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Llangrannog's lovely sandy beach nestles below the cliffs and the Ceredigion section of the Wales Coast Path.  Originally a hidden village above the old port, Llangrannog is now one of Ceredigion’s most popular beach destinations for a bucket and spade day out or seaside holiday.


​In the 18th century, salt smuggling was rife in Ceredigion where it was used to preserve bacon and herring. Costing half the price in Ireland, there was a busy illegal trade, evidenced in places such as Ogof yr Halen (meaning Salt Cave) at Llangrannog. Similarly wines and spirits were smuggled, stored and traded in local caves.

In the village, Llangrannog’s church is dedicated to Carannog, a 6th century sea travelling celtic saint who was a friend of St Patrick, patron saint of Ireland.​


Llangrannog lies across the boundary of two types of this rock, Silurian and Ordovician. These names, internationally recognised and used by geologists worldwide, were taken from the names of two Celtic tribes that once occupied Wales.​​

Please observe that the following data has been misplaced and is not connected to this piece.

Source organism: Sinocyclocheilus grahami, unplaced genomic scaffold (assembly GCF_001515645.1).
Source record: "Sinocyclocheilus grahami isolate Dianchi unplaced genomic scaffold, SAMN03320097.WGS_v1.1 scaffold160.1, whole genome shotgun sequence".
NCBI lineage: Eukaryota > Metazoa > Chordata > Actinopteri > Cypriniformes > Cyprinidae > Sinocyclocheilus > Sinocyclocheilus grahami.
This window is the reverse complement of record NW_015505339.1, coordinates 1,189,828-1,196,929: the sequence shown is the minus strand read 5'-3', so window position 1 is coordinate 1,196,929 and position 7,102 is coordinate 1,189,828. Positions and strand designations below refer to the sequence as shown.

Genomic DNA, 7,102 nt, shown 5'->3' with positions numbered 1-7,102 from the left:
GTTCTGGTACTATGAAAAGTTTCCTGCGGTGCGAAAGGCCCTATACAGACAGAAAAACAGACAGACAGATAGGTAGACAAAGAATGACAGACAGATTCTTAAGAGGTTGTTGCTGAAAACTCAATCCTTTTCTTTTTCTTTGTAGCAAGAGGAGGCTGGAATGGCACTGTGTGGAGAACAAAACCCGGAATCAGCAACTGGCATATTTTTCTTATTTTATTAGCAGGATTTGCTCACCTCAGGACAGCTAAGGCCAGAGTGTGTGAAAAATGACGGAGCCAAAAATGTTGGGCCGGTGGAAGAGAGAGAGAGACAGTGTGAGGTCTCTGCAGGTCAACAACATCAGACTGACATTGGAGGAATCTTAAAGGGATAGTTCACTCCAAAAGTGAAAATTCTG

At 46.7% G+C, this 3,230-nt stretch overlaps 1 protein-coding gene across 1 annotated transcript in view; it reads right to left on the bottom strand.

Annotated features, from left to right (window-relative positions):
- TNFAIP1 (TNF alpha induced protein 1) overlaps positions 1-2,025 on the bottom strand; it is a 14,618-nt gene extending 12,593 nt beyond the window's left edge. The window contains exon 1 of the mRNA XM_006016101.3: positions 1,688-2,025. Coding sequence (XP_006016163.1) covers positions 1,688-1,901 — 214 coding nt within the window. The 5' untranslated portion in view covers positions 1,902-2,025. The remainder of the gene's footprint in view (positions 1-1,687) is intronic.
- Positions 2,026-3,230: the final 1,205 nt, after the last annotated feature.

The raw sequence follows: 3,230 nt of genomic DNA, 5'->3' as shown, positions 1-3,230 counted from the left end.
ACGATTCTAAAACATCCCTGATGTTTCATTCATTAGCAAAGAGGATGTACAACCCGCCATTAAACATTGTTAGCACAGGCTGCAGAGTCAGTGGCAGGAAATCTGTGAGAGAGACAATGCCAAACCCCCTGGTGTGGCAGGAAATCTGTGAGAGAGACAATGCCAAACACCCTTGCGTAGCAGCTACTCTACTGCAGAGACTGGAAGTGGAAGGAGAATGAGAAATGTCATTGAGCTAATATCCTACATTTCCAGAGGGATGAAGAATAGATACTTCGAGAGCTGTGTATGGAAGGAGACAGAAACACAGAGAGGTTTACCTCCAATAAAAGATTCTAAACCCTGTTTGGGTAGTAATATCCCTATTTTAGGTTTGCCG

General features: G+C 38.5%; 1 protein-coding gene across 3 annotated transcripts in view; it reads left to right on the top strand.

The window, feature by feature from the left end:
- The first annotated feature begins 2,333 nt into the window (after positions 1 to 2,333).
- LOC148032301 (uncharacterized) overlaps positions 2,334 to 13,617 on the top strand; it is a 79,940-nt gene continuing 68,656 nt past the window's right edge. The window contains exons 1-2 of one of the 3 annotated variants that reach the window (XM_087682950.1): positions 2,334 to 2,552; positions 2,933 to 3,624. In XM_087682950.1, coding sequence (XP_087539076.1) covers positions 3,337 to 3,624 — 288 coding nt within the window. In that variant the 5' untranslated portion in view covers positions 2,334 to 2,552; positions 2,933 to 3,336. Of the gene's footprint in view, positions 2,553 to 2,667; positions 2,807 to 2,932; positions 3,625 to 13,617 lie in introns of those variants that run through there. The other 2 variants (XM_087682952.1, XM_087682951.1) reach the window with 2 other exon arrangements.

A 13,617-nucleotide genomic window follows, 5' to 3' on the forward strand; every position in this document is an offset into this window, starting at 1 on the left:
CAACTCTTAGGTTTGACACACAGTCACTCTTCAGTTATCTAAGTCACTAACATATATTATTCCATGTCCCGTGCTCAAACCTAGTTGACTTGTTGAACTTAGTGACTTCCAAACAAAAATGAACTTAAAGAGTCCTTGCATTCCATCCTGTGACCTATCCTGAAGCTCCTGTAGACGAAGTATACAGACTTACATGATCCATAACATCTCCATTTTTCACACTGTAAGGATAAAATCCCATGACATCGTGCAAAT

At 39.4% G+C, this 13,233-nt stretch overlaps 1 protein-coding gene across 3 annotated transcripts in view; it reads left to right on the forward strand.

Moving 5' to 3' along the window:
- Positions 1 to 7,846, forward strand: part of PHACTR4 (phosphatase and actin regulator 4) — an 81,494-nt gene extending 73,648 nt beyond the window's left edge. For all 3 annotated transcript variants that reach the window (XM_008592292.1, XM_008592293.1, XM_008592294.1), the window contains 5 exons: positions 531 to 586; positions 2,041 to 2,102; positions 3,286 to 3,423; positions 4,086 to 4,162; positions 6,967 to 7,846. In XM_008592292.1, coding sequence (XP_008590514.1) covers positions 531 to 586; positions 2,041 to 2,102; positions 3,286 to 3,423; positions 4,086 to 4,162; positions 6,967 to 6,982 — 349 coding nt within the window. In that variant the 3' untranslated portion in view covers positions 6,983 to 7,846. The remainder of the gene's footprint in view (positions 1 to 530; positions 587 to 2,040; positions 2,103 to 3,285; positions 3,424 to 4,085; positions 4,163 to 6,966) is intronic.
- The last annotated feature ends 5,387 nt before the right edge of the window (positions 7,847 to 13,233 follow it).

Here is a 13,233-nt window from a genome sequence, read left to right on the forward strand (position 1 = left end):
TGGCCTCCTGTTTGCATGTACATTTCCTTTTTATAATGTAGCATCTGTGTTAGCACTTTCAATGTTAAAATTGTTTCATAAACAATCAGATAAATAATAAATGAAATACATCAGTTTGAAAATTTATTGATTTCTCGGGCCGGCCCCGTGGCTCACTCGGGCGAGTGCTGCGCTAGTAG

Fun through the generations

The Urdd is the Welsh youth movement and it is the biggest of its kind in Europe. Each year its centre t Llangrannog provides activities for some 20,000 youngsters and features a heritage centre, dry ski-slope, equine centre and climbing wallall open to the public.


Did you know
  • According to legend, the distinctive rock on Llangrannog beach, known as Carreg Bica comes from no lesser person than the Devil himself who, apparently, in a furious rage over an aching tooth promptly ripped it out in anger, whereupon, of all places, it happened to land … in Llangrannog!